And yes, this was a non-title match again... but it was also the best match on the show, with both teams looking quite "WWF-worthy" in the eyes of the audience. The Steiner Brothers were victorious against the champions, but only by disqualification when Long interfered. Wonder why he was so against outside interference during his run as SmackDown General Manager?


The main event of the evening featured United States Champion Lex Luger against NWA World Champion Ric Flair.... only, instead of both titles being on the line, this match had no titles on the line. Seriously?? Was this a house show or a taping of Saturday Night? Why couldn't Flair put the gold belt on the line here?


This wasn't a bad match, as Flair had been painted in the Apter Mags as the second coming of Jesus, and Luger appeared (at least physique-wise) to have the most overall star power of the whole bunch on tour in Toronto. Flair continually sold Luger's offense, while Luger no-sold most of what Flair threw at him (in hindsight, it's pretty much like any other Luger-Flair match you've ever seen on PPV from that era).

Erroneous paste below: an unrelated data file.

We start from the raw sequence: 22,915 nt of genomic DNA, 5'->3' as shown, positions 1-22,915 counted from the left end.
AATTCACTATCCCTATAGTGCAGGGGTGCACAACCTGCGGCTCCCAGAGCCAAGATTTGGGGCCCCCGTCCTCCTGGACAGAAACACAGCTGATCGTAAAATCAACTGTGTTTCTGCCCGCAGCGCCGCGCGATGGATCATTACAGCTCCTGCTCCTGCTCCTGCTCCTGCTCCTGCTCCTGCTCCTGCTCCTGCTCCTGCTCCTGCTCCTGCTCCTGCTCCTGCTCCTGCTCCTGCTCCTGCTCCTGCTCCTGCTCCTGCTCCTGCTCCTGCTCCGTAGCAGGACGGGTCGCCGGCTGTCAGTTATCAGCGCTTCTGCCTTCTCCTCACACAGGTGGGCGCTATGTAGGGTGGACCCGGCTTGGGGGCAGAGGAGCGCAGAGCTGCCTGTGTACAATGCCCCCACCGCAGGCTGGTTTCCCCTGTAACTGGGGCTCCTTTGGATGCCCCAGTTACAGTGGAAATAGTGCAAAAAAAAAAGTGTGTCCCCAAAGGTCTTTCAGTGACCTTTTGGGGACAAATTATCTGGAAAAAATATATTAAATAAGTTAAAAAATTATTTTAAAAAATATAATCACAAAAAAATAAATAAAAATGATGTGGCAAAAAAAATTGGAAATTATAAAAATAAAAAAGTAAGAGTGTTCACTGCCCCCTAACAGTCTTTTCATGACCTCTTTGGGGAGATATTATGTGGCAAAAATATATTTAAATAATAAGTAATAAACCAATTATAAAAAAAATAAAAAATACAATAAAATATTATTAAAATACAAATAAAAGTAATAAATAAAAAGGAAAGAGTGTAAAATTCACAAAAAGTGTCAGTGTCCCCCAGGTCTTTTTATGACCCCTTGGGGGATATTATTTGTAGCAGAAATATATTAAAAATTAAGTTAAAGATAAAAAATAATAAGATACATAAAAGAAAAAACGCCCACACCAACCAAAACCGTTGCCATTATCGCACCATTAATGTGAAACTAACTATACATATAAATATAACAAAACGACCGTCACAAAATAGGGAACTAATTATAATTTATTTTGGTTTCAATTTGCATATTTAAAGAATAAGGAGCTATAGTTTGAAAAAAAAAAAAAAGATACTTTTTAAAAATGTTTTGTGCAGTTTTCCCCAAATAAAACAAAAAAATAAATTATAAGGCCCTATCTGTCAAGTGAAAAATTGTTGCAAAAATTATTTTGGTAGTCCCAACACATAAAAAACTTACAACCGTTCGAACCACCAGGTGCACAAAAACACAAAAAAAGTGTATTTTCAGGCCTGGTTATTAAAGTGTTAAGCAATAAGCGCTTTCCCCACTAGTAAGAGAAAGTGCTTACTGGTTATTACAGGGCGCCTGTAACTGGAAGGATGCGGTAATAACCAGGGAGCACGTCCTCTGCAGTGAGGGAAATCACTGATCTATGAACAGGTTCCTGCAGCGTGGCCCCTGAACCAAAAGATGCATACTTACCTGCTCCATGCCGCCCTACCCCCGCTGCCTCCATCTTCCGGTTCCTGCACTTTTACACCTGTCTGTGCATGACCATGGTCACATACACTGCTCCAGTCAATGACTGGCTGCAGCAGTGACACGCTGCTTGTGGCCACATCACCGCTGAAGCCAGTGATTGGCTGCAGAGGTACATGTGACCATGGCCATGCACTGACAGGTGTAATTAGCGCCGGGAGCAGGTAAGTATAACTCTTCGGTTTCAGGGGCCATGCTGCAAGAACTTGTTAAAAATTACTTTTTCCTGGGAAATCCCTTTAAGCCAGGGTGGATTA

While we were waiting for outside interference from Sid Vicious, Ole Anderson, Barry Windham or even Arn Anderson who was actually in the building (!), none of The Four Horsemen provided a distraction of any kind. And Sting, who was like two weeks away from winning his first NWA World Title at The Great American Bash, didn't bother to show up either. So all this to say, Luger pinned Flair, clean in the middle of the ring, and it meant absoluytely nothing because it was (say it altogether now) a non-title match.


Overall, this actually wasn't a terrible show. Sure, it could have used some more star power, an actual title match (given all of their champions were actually on the card) and I don't know, a venue that smelled less like cow dung. But I went to see four more WCW shows over the next decade, so they must have done something right.